Illinois residents dealing with unmanageable debt may look at various options for healing their finances. Filing a Chapter 13 bankruptcy is one avenue of debt relief some may benefit from.

Understanding some fundamental points about how a Chapter 13 filing works can help you consider whether this path is right for you. 

How it works

Under Chapter 13, the bankruptcy trustee sets up a repayment plan. If the debtor complies with it and makes payments on time, at the end of the repayment period, the rest of his or her dischargeable debt will be gone. The repayment plan usually covers between three and five years.

Who can benefit

This type of solution could work for a debtor who has a regular income that allows him or her to have an amount left over after paying for necessities such as shelter, transportation, food, health insurance and similar types of expenses. Basically, there should be enough for you to be able to commit to making monthly payments, even though the disposable income does not suffice to pay off debts in full.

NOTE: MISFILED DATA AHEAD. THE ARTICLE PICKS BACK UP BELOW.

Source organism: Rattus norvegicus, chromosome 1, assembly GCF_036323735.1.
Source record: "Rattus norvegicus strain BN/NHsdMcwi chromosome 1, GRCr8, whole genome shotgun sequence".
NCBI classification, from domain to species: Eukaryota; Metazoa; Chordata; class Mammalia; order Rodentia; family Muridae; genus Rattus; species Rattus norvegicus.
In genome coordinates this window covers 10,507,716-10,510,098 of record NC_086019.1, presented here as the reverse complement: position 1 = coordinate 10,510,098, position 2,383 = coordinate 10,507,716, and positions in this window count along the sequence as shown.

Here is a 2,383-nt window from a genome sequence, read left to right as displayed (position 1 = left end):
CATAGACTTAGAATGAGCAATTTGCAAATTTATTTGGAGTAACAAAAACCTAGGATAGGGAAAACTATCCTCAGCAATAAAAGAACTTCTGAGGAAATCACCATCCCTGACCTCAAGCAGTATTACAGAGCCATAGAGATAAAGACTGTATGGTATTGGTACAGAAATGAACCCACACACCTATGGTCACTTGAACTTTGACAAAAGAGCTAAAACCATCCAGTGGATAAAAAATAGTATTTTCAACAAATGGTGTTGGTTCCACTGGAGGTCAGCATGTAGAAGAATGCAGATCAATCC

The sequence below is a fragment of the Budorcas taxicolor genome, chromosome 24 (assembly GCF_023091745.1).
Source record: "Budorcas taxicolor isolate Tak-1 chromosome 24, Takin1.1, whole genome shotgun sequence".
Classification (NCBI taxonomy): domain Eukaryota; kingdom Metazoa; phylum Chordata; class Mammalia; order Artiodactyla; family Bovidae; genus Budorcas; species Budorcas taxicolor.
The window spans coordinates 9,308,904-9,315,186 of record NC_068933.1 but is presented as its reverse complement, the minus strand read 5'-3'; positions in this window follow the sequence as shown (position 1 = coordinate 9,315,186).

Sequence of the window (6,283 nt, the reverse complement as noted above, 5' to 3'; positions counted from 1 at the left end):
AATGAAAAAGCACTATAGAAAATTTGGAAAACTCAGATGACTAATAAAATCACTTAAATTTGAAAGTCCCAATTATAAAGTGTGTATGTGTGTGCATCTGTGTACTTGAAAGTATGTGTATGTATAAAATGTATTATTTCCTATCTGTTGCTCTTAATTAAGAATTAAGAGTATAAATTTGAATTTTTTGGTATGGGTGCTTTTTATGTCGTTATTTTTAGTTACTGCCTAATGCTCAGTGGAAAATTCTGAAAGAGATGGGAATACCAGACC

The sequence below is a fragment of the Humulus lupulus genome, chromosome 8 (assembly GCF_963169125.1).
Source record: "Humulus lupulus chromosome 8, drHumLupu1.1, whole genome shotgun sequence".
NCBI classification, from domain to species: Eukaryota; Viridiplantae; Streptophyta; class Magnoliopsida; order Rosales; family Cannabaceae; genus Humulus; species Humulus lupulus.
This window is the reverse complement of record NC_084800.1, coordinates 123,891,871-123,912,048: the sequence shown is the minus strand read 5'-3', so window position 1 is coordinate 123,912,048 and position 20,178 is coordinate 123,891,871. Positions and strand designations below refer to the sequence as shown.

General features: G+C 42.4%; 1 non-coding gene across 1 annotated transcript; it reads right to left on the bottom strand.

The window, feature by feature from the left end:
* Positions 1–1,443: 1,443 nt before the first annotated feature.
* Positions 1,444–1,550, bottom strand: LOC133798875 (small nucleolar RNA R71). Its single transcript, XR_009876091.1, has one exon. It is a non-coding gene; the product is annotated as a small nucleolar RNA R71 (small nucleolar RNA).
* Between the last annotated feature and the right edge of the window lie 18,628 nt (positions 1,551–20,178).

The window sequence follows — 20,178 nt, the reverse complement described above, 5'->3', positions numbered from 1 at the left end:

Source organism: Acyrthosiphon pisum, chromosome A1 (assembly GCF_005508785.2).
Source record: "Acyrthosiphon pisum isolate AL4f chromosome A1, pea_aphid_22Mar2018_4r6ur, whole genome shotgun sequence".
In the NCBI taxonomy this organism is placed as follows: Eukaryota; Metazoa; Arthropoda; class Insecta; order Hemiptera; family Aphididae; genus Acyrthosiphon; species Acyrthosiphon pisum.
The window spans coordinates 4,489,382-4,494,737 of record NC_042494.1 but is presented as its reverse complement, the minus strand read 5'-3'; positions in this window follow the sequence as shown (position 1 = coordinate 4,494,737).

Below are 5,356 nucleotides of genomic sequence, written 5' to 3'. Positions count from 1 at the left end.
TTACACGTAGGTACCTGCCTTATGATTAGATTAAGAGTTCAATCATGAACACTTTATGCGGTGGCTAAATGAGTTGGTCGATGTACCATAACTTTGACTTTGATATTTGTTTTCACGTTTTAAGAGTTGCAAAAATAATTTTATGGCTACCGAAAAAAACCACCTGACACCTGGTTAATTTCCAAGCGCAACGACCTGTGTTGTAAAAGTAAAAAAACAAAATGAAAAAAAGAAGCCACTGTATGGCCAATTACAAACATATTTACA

A Chapter 13 does not require selling off assets. This can make it an attractive option for homeowners whose equity would exceed the Illinois Chapter 7 exemption amount. However, you would still need to keep current on payments for any asset you want to keep. Typically, this variety of bankruptcy also disappears from your credit report sooner than a Chapter 7.

Remaining debt

You will still bear the obligation of paying certain kinds of debts in full. These include court-ordered payments such as child support, judgments, fines and alimony. They also usually include some kinds of taxes, wages you owe to employees and student loans.

When you cannot keep up with the repayment plan

Sometimes, unforeseen circumstances may arise that change your ability to keep making the Chapter 13 payments. In such a situation, solutions may include asking the bankruptcy trustee to modify the repayment plan, petitioning the court for a discharge based on hardship or converting to a Chapter 7.